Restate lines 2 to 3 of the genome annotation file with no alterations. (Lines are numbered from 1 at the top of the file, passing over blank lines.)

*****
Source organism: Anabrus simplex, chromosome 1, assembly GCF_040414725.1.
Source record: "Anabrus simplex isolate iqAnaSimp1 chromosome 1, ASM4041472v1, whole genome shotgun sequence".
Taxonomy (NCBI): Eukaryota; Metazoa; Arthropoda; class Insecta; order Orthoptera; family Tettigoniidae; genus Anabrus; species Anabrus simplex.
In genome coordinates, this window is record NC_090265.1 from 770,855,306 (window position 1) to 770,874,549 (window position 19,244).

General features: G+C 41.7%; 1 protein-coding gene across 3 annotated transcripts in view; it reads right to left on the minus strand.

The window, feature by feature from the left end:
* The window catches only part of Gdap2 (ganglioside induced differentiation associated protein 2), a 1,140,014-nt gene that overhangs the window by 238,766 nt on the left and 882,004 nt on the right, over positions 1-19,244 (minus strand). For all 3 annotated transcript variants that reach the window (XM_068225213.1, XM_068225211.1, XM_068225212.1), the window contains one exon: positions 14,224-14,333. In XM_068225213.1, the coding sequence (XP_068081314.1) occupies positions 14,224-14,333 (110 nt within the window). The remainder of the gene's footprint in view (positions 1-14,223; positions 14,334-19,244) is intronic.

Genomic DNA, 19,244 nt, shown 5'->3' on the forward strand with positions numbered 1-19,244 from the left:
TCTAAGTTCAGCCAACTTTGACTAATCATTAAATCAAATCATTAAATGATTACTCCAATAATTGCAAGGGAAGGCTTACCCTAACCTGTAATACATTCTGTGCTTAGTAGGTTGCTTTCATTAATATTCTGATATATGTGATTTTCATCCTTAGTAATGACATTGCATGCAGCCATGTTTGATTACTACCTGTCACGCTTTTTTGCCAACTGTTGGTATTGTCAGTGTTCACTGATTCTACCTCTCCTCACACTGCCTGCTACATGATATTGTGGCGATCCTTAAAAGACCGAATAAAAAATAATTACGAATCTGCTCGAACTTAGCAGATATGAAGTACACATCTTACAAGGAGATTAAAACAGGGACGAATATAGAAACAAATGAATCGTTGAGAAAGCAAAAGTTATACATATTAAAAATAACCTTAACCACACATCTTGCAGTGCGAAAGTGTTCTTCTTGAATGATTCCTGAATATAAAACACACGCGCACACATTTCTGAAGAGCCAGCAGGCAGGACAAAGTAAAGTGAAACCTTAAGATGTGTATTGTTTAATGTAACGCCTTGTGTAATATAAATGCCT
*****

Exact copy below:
Source record: "Anabrus simplex isolate iqAnaSimp1 chromosome 1, ASM4041472v1, whole genome shotgun sequence".
Taxonomy (NCBI): Eukaryota; Metazoa; Arthropoda; class Insecta; order Orthoptera; family Tettigoniidae; genus Anabrus; species Anabrus simplex.